Career Development Practice

Becoming a Career Development Professional – Part 3

This is a continuation of the Becoming a Career Development Professional blog. Read Part 1 here.

What Education is Necessary to be a CDP?​

CDPs come from a wide variety of sectors and depending on the specific role they’re working in, they might need a Bachelor’s degree in a related sector (e.g., psychology, human resources, business administration). There may be a requirement for additional career-specific training or certification which is generally offered as professional development certificates through several training providers (e.g., our Career Management Professional Program). In Quebec, CDPs work within a regulated profession, so you will need a relevant credential to practice. Because of the wide variety of settings in which CDPs work and the diverse roles they play, their salaries, not surprisingly, can vary, averaging $40,000 to $65,000 annually. Those with higher education or in more niche roles might make more; those in government-funded or non-profits might make less.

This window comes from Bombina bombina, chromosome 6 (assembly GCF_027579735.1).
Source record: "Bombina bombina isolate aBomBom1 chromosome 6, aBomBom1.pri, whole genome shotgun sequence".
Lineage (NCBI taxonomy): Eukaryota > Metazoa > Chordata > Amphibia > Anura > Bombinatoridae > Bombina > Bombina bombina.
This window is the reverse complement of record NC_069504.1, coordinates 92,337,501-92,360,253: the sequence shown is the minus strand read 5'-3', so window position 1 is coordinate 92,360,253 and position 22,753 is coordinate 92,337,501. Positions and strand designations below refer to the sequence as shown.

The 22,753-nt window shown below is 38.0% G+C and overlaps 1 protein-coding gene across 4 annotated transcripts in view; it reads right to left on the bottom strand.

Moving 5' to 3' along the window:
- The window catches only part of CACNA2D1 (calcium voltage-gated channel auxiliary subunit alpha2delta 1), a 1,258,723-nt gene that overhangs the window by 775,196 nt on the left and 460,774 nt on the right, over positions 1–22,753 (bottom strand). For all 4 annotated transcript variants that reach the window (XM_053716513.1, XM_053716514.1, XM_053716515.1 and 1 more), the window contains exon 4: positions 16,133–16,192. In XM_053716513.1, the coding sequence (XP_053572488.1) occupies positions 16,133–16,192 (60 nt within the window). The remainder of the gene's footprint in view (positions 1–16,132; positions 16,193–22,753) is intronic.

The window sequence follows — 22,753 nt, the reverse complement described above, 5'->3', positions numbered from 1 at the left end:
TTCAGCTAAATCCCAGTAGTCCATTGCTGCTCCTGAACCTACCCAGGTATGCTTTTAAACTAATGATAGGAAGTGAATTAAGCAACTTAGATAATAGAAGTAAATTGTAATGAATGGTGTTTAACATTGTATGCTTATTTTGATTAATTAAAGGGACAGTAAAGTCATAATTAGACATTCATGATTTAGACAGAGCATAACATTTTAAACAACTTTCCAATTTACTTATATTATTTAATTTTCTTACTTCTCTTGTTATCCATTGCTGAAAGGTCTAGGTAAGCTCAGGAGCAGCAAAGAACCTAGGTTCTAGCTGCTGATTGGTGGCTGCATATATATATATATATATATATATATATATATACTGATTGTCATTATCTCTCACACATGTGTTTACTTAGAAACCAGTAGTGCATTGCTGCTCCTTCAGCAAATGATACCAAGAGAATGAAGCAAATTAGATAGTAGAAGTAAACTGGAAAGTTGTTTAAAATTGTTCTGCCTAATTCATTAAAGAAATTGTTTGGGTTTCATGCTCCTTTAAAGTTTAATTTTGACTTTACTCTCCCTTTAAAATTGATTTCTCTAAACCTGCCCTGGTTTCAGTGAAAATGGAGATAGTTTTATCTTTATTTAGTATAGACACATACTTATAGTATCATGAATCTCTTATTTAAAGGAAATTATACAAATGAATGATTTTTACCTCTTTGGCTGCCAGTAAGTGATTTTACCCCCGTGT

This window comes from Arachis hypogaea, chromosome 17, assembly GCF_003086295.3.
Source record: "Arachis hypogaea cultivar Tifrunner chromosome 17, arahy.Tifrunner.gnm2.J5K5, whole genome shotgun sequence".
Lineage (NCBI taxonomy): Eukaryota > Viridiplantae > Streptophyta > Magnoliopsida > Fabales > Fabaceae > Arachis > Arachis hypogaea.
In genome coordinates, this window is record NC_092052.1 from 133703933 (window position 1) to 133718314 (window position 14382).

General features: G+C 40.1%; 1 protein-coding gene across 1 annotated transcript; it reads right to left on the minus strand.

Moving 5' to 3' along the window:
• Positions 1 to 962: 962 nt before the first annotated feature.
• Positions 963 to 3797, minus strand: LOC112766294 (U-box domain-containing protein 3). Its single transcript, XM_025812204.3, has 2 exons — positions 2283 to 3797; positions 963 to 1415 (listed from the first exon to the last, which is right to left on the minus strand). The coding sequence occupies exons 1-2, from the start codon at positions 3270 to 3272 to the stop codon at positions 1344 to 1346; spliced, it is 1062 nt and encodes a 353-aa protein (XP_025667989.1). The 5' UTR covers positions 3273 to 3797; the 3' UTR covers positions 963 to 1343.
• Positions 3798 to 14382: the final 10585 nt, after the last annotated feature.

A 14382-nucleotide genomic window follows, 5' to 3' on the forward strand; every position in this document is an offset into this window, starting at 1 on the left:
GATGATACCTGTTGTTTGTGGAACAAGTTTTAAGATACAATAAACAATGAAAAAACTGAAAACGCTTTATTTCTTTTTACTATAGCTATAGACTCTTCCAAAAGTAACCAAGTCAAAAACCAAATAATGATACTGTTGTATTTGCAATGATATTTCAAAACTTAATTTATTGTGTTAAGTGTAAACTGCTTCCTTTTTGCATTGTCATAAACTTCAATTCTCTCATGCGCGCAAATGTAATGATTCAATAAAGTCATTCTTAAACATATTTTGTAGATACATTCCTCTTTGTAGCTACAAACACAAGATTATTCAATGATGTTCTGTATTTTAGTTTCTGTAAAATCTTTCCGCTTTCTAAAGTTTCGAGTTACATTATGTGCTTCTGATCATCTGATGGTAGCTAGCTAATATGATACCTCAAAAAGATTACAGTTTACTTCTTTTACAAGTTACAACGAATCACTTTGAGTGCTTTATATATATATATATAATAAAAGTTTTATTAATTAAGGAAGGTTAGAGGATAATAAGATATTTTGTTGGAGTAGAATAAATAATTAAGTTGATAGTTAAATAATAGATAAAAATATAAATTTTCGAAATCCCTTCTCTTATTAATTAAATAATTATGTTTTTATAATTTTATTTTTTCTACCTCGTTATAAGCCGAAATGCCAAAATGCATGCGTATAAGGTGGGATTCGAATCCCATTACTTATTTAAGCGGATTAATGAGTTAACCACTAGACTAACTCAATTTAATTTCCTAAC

How to Become a CDP?

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It’s important to start by fully researching what the profession entails. Consider conducting an informational interview or organizing a job shadow with a CDP to get a better sense of their daily duties and the work environment. Because there are many different places a CDP might work, you might want to consider conducting several informational interviews or job shadowing in several settings to understand the full spectrum of opportunities.

In addition, there are several professional associations dedicated to career work in a variety of Canadian provinces/territories (e.g., BCCDA) and nationally (e.g., CDPC, CERIC). Many of those associations and groups have details on the profession which can help support your decision. Be sure to take stock of the knowledge, skills, and abilities you hold and the opportunities in your area to determine if career practice is a good fit for you.

Becoming a Career Development Professional – Part 2

This is a continuation of the Becoming a Career Development Professional blog. Read part 1 here.

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Where Do CDPs Work?